Go back to normal view
As I was thinking about what to say this month, the news broke of the murder of 12 people in a newspaper office in Paris by Islamist extremists, with injuries caused to 11 others. The apparent motivation for the attack is to avenge an insult to the Prophet Muhammad caused by the publication of a number of highly irreverent cartoons.
Many people will be concerned that such a horrendous attack will heighten anti-Muslim sentiment and lead to violent reprisals affecting entirely innocent people. As we know, the Islamists do not represent mainstream Islam, which has quickly come out in condemnation of the atrocity. The Chair of the Conservative Muslim Forum wrote: “When men presume to protect God or protect the memory of the Prophet by killing, they break God’s laws as well as man’s laws.” And many thousands of ordinary Muslims have expressed their horror through social media outlets. One “tweet” seemed to sum it up: “As a muslim I am offended by those images created by Charlie Hebdo but I am a million times more offended by the killings of innocent lives.” Another quoted the Qu’ran: “Whoever kills an innocent soul … it is as if they had killed the entire humanity.”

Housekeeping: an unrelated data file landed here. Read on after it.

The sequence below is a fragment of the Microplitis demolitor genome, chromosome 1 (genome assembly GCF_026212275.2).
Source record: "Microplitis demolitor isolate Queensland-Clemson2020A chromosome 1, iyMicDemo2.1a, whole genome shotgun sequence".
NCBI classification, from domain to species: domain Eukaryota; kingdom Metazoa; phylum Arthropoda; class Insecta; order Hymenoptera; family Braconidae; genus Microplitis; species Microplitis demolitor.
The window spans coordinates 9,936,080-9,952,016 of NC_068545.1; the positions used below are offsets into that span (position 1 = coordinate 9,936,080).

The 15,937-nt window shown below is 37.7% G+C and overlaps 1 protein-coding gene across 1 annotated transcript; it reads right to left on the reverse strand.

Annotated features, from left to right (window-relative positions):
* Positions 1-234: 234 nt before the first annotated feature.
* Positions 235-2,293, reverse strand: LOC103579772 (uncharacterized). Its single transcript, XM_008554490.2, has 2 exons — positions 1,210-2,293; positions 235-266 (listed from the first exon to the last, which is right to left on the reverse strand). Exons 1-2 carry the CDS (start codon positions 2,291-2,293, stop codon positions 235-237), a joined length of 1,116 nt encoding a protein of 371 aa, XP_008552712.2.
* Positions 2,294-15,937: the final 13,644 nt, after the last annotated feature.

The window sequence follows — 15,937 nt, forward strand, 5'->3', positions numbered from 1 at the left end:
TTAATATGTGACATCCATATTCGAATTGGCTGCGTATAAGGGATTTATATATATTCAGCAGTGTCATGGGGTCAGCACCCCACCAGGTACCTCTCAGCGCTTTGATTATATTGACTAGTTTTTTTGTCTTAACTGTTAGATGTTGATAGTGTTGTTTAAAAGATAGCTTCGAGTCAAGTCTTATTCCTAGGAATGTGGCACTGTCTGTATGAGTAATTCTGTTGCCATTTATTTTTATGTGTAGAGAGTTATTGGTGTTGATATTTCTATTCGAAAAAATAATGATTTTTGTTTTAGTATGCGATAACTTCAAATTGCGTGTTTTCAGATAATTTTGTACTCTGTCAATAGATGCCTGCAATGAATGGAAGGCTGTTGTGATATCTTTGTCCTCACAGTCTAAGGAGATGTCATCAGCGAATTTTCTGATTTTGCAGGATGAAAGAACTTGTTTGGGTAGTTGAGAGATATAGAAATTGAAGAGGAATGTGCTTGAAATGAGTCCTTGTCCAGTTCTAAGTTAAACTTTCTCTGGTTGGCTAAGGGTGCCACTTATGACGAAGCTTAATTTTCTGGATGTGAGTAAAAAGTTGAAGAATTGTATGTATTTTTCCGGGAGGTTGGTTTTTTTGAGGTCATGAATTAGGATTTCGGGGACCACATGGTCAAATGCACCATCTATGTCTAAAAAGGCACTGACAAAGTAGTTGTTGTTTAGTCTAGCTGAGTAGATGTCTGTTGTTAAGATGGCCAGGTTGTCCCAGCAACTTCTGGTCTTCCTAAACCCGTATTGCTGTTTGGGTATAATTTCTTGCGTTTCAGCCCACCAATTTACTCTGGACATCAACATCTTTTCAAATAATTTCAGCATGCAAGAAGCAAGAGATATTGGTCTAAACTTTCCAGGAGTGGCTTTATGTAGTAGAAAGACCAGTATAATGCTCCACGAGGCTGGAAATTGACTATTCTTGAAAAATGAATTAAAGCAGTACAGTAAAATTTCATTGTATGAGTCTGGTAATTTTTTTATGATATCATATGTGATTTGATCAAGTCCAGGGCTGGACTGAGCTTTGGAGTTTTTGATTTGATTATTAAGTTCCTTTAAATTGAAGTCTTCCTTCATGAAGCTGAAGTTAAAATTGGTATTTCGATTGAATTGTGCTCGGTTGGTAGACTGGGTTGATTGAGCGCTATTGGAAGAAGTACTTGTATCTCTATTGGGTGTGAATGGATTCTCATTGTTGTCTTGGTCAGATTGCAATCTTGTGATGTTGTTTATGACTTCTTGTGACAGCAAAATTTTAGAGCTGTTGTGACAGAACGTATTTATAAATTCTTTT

As people of faith, we need to stand with our Muslim brothers and sisters in recognising the distress that they feel at the desecration of their faith in such horrific acts. We need to work together wherever we can, and not allow extremism to polarise society, resulting in injustice and instability for us all.
The 18th February will be Ash Wednesday and the beginning of Lent. Lent is traditionally a time when people “give up” indulgences – particular kinds of food, alcohol, habits – in order to focus on spiritual practices that bring us closer to God. May I suggest that this Lent could be a time when we all make a particular effort to examine our prejudices and preconceptions, and give up easy judgements, especially of other people. May I also suggest that we each make a particular effort to make a new friendship with someone of a faith or culture different from our own? In building bridges across divides, and developing positive relationships we will be actively contributing to a society which honours the kind of God we believe in – a God of love and compassion, who values the life of every single human being and came to live with us to proclaim peace to all creation.